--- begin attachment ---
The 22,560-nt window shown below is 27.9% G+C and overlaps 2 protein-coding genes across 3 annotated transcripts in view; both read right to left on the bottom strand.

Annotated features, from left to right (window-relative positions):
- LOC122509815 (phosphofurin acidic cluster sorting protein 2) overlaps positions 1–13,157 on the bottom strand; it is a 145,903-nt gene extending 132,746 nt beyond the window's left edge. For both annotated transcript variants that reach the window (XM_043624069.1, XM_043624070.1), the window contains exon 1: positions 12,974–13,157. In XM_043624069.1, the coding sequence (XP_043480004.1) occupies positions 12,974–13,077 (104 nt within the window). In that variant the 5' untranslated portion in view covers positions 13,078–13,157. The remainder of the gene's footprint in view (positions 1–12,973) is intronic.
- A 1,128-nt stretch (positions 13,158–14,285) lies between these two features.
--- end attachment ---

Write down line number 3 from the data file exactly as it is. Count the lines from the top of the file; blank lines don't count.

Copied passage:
- LOC122509815 (phosphofurin acidic cluster sorting protein 2) overlaps positions 1–13,157 on the bottom strand; it is a 145,903-nt gene extending 132,746 nt beyond the window's left edge. For both annotated transcript variants that reach the window (XM_043624069.1, XM_043624070.1), the window contains exon 1: positions 12,974–13,157. In XM_043624069.1, the coding sequence (XP_043480004.1) occupies positions 12,974–13,077 (104 nt within the window). In that variant the 5' untranslated portion in view covers positions 13,078–13,157. The remainder of the gene's footprint in view (positions 1–12,973) is intronic.